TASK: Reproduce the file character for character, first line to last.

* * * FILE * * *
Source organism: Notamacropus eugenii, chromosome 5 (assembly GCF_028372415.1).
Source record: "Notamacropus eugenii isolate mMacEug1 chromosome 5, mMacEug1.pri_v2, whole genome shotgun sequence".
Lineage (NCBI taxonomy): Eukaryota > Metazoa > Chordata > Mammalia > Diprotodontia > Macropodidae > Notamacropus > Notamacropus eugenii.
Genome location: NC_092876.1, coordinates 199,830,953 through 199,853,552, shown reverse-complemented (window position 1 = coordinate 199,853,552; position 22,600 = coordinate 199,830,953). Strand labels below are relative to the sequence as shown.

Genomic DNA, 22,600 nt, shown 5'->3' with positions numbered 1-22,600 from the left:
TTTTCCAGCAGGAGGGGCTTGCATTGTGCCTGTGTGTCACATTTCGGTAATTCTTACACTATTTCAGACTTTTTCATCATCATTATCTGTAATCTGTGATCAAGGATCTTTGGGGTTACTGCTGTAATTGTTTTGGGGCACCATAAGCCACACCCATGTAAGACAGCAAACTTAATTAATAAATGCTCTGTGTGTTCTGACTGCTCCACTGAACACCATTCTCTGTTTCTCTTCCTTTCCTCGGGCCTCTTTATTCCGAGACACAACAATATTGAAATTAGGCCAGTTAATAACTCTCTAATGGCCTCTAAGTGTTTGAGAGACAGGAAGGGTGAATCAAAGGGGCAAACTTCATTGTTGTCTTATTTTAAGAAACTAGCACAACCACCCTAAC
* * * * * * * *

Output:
Source organism: Notamacropus eugenii, chromosome 5 (assembly GCF_028372415.1).
Source record: "Notamacropus eugenii isolate mMacEug1 chromosome 5, mMacEug1.pri_v2, whole genome shotgun sequence".
Lineage (NCBI taxonomy): Eukaryota > Metazoa > Chordata > Mammalia > Diprotodontia > Macropodidae > Notamacropus > Notamacropus eugenii.
Genome location: NC_092876.1, coordinates 199,830,953 through 199,853,552, shown reverse-complemented (window position 1 = coordinate 199,853,552; position 22,600 = coordinate 199,830,953). Strand labels below are relative to the sequence as shown.

Genomic DNA, 22,600 nt, shown 5'->3' with positions numbered 1-22,600 from the left:
TTTTCCAGCAGGAGGGGCTTGCATTGTGCCTGTGTGTCACATTTCGGTAATTCTTACACTATTTCAGACTTTTTCATCATCATTATCTGTAATCTGTGATCAAGGATCTTTGGGGTTACTGCTGTAATTGTTTTGGGGCACCATAAGCCACACCCATGTAAGACAGCAAACTTAATTAATAAATGCTCTGTGTGTTCTGACTGCTCCACTGAACACCATTCTCTGTTTCTCTTCCTTTCCTCGGGCCTCTTTATTCCGAGACACAACAATATTGAAATTAGGCCAGTTAATAACTCTCTAATGGCCTCTAAGTGTTTGAGAGACAGGAAGGGTGAATCAAAGGGGCAAACTTCATTGTTGTCTTATTTTAAGAAACTAGCACAACCACCCTAAC